After having completed the first placard, we decided that our campaign needed a brand.
The three main colours used in the placard were red, black and white. We thought that these colours worked well because they are simple and very minimal, verging on monotone. However, the red gives the visuals a bit of life and seriousness. We also thought that these colours represent how serious and upsetting the issue is.
As decided in the previous session, our campaign name is See Me Speak. The idea being that deaf people see you speaking rather than listening to you (and in most cases, vice versa). We thought that although the name doesn’t make sense at first (how can you see someone speak?), when put into context, it works well.
Firstly, we decided that we needed a very heavy, bold sans-serif typeface for our logo. As the Graphic Communicators of the group, Georgia and I took on the role of logo design while Celine and Sam carried on with some more handmade placards. We started by playing around with different layouts using Adobe Illustrator. Our first outcome was this:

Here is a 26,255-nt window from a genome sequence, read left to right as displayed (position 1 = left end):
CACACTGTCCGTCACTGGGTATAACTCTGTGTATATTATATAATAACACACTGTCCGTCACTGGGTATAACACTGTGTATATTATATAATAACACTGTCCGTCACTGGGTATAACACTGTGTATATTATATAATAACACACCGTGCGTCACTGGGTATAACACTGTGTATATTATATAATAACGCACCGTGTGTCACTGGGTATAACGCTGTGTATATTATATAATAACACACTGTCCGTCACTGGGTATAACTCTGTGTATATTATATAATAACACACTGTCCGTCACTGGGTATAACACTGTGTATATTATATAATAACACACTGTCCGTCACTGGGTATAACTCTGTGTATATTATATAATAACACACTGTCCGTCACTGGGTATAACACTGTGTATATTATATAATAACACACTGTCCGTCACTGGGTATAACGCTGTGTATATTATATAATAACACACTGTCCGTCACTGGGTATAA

We liked the layout and how each ‘E’ lined up. We wanted to include the idea of a box (the red lines surrounding the type). The red box signifies that sign language is being trapped and excluded from mainstream teaching. After receiving some feedback from other groups, we decided that the red lines were too thick, and part of it was confused with the text reading See I Me Speak. We agreed, and found that asking our peers is a really good way of seeing the bigger picture when it comes to branding. We felt that we became so focused on this design, that we couldn’t spot the little mistakes like this. We developed the logo by thinning out the box lines. Here was the result:
We were happy with the result and confirmed with our peers that it no longer looked like a ‘typo’ logo! However, we still thought that there was something missing from the logo. The negative space in the top right corner was concerning us. Therefore, I drew up some different hand signs on my iPad using Procreate. We felt that this would link the wording with the Sign Language connection. Here was the final result:
We chose to use the hand in a fist shape. This was appropriate because it resembles the power of Sign Language – an amazing way to communicate with and include deaf people. We overlapped the fist and the box, so the fist appears to be ‘breaking out’ of the box, resembling the fact that sign language is breaking the barrier of tradition, and will be introduced to mainstream schools.